Cardinal says Church in Europe is 'suffering from fatigue'
Look to Africa for inspiration, says Cardinal Ravasi
Christianity throughout Europe is "suffering from fatigue" and must look to the example of Christian churches in Africa for inspiration, a cardinal and one of the heads of the Vatican's councils said Thursday.
"We Europeans represent a form of Christianity that sometimes seems to be tired, suffering from fatigue," said Cardinal Gianfranco Ravasi, the head of the Pontifical Council for Culture.
African Christianity, on the other hand, "shines as a beacon, as an example for other continents," he said.
Ravasi spoke Thursday at a two-day event hosted by the pan-African bishops' conference -- known as the Symposium of Episcopal Conferences of African and Madagascar (SECAM) -- in celebration of the ceremonies Sunday at the Vatican canonizing Popes John XXIII and John Paul II.
The event, held at the Pontifical Urban University, is dedicated both as an homage to the role of the two popes on the African continent and a look-ahead to the role Africa will play in the church in the coming years. It is titled, "The Church in Africa: From the Second Vatican Council to the Third Millennium."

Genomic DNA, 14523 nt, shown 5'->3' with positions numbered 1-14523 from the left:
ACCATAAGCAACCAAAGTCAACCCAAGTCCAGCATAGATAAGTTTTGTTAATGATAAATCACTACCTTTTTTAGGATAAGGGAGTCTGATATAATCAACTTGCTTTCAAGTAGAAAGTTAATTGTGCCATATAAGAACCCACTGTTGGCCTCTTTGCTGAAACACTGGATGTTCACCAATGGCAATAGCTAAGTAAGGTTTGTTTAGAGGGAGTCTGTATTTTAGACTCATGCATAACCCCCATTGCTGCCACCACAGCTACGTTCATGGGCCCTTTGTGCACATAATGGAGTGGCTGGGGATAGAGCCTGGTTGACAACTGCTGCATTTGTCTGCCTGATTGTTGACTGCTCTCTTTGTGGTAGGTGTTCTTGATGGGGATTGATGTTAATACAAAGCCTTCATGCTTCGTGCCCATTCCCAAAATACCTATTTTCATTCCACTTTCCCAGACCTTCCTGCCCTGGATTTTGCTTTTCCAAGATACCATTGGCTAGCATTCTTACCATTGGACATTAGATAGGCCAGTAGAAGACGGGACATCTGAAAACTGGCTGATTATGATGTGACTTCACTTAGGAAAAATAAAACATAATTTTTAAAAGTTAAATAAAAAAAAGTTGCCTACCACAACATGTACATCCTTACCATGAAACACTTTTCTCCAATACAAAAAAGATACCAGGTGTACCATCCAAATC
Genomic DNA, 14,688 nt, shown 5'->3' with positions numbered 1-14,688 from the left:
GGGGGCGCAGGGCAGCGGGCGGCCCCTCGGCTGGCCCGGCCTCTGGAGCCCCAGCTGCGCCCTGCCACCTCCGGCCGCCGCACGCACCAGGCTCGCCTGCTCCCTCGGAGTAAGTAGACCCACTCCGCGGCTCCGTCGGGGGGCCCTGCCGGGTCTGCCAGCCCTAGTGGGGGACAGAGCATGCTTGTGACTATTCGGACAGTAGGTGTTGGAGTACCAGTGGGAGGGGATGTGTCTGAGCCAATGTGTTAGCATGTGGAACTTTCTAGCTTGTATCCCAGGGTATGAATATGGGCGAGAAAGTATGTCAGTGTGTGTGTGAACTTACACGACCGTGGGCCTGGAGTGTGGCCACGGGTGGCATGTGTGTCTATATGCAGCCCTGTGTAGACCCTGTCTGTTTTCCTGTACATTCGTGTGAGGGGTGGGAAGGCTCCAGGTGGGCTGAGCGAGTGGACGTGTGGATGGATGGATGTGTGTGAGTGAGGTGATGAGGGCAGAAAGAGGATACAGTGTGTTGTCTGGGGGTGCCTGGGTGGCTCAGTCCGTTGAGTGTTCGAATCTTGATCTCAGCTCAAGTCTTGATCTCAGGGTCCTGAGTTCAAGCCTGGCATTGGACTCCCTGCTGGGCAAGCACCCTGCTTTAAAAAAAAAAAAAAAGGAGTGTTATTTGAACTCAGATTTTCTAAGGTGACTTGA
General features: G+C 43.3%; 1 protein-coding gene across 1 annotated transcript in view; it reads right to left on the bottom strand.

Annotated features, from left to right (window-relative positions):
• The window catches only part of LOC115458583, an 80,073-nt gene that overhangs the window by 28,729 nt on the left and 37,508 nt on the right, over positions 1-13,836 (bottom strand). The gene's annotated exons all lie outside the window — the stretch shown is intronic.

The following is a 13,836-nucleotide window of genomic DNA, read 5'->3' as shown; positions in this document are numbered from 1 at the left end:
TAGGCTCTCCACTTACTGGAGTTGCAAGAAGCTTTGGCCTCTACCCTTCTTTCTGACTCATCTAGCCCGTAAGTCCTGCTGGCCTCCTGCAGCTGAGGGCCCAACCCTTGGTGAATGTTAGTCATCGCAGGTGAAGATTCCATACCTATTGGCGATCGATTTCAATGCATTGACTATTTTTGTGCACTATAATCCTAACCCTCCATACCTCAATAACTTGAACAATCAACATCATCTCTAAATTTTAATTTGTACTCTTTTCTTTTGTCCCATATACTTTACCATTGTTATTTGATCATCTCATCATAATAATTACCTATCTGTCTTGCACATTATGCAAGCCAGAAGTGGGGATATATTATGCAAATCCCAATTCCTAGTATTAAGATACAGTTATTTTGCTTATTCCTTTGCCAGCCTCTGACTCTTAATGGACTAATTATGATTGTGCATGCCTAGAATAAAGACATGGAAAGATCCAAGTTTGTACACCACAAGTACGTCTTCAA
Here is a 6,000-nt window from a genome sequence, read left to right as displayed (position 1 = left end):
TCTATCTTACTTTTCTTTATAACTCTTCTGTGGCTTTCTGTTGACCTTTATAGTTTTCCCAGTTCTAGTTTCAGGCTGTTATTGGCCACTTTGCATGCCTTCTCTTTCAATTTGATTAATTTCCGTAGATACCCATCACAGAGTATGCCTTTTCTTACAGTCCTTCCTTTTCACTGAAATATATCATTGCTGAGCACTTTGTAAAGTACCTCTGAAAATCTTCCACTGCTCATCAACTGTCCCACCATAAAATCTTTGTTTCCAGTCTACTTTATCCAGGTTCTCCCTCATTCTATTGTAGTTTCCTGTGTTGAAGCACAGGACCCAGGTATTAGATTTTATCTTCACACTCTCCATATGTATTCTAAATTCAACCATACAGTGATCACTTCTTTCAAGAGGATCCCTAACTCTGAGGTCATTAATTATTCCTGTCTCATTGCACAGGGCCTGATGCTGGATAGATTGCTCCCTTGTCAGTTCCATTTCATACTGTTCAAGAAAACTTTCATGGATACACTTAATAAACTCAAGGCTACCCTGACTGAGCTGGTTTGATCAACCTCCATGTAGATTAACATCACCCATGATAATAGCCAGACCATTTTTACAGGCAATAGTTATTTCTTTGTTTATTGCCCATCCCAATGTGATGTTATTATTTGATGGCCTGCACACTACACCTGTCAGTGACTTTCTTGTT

As the event opened Thursday, several speakers went to lengths to thank the two 20th-century pontiffs for their work to include Africans more prominently in the global church and wider society.
As one speaker at the conference put it: "These two popes decided to pull down the wall of racism."
"At a time when we were being marginalized, when racism was not even permitting us to breed ... [these popes] said we are good," said Fr. John Egbulefu, a Nigerian theologian at the university.
Mentioning that John XXIII, who headed the church from 1958 to 1963, was the first pope to make an African prelate a cardinal, Egbulefu said, "To admit a man into the cardinals' college, that means to say he is capable of being pope."
"That was not a cheap action to undertake," Egbulefu said.
Likewise, Egbulefu said, John Paul II spoke out in the 1980s against the apartheid regime in South Africa, even refusing to kiss the country's ground when the papal plane was forced by weather to land there in 1988.
Archbishop Gabriel Mbilingi, who heads the archdiocese of Lubango in Angola and is SECAM's president, said the canonizations are a "great event" for the church.
"If we are allowed to express in the African way the canonizations, we would say ... that we are at the eve of a celebration of a great event of our church, the family of God, in which two fathers will be given as a model for our life of faith," Mbilingi said.